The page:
• Colin: Tom CLNCY, Communications Officer and budding ‘art director’. Key quote: “Lick my balls. LICK MY BALLS!” If I understand things correctly, Colin got involved in this group when he starting room with the group’s regular GM (who’s out of town at the moment), so I’m not sure as to his gaming background, but he’s newer to the group than the rest, I believe. He was pretty quiet for much of the game, interjecting here and there, with the notable exception of shouting the above Key Quote like it was some kind of Secret Handshake as soon as we met anyone who might understand him. (Amusing, since the actual phrase was “suck my nuts” — graffiti sprayed on the walls by a rogue cleaning ‘bot.) Character Died: Twice. First, killed when he use the unlabeled boomerang grenade. Second, shot by Bruce after the computer declared he was traitor for being unhappy with the performance of said grenade.
  • Jen: Bruce WYN, Loyalty Officer. Key Quote: “I’m still shooting him.” Jen had never gamed before at all, evah. She’s a geek with a good pedigree, however, and while she was fairly quiet throughout the game, it turned out that she’d been using notes to the GM to do TONS of stuff all session — when everything was said and done, she was the only Troubleshooter who (a) didn’t die at LEAST once and (b) got promoted, despite (c) pretty good circumstantial evidence that she was both a Commie AND a Mutant.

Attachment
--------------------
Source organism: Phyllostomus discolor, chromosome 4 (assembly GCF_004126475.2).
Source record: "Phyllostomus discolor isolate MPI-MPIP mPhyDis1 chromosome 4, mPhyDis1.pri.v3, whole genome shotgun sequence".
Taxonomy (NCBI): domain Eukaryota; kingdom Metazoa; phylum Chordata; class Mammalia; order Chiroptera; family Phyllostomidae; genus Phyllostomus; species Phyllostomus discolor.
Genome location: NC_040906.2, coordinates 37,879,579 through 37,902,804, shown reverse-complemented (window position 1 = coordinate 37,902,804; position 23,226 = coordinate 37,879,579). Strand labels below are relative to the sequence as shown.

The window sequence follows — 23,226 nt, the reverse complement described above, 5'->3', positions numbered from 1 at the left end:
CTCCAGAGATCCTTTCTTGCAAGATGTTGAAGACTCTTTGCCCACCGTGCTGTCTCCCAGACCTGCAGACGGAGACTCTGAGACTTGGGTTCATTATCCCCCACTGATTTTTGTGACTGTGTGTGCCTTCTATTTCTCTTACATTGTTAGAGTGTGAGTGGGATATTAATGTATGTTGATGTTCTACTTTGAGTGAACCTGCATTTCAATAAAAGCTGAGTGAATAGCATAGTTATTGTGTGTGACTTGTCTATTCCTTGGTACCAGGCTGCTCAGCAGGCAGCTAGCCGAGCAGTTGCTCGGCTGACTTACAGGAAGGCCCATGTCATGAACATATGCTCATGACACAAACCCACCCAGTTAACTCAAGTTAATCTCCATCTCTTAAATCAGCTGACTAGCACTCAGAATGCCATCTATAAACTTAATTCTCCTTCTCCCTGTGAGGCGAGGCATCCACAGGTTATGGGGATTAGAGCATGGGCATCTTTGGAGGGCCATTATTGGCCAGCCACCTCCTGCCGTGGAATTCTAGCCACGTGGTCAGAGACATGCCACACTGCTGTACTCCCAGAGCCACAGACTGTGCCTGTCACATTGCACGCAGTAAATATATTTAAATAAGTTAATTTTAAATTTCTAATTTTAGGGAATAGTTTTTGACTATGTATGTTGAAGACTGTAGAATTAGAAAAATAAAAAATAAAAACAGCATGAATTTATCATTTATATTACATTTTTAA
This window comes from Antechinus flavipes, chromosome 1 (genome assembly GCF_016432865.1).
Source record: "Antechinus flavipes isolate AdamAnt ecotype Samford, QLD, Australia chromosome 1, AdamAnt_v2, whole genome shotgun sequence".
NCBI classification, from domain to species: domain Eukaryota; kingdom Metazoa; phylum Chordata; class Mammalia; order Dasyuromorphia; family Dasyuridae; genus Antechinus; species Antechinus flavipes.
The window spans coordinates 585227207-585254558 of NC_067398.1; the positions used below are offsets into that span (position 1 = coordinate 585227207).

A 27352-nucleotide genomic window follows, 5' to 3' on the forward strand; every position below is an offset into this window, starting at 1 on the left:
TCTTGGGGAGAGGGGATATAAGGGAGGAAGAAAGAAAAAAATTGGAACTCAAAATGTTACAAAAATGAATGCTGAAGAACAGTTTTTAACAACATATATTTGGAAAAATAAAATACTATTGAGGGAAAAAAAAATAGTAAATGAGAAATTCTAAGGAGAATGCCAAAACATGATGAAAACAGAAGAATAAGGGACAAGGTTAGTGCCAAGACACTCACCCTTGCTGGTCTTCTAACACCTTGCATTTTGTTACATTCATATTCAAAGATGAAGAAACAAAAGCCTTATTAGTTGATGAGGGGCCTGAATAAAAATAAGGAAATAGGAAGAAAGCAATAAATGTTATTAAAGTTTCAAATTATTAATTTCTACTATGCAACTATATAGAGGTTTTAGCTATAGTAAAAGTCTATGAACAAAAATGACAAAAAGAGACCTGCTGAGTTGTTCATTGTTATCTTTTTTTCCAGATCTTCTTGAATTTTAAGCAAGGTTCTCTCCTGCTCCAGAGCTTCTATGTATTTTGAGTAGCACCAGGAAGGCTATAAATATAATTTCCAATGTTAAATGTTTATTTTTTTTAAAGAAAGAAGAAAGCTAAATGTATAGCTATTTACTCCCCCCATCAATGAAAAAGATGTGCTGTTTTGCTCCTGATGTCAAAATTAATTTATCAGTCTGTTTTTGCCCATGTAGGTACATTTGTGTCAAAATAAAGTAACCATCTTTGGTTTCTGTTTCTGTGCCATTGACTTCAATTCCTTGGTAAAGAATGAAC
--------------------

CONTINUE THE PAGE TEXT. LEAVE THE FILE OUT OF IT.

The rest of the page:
• Me: Sue, equipment guy. Key Quote: “Umm… yeah, sure I know how to do that.” Sue was basically an ultra-red, no-clearance, forklift operator who’d been mistaken for a tech-guy and drafted into the Troubleshooters, and was now too scared of punishment to tell anyone there was a mistake. He was the ‘gear guy’ with the WORST tech scores in the group… but he was a hell of a bullshit artist. 🙂 Character Died: Once. The Happiness Officer ‘helped’ him experiment with the experimental power armor (that the Leader had him wear after it self-cleaned the Hygiene Officer to death) and fired off the jet pack while we were standing in a room with a really low, really solid ceiling.

So the basic premise of the scenario:
We were a group of fledgling troubleshooters who were being dispatched by a “blue”-security Major to take care of a rogue cleaning bot who was spraying grafitti on the walls of Alpha Complex Three. At the same time, the Major was supposed to dispatch a seasoned, veteran, bad-ass group to Gamma Sector 14 to handle a mission with 0% survivability estimates.
In short, they got our mission, and we got theirs. Bastards.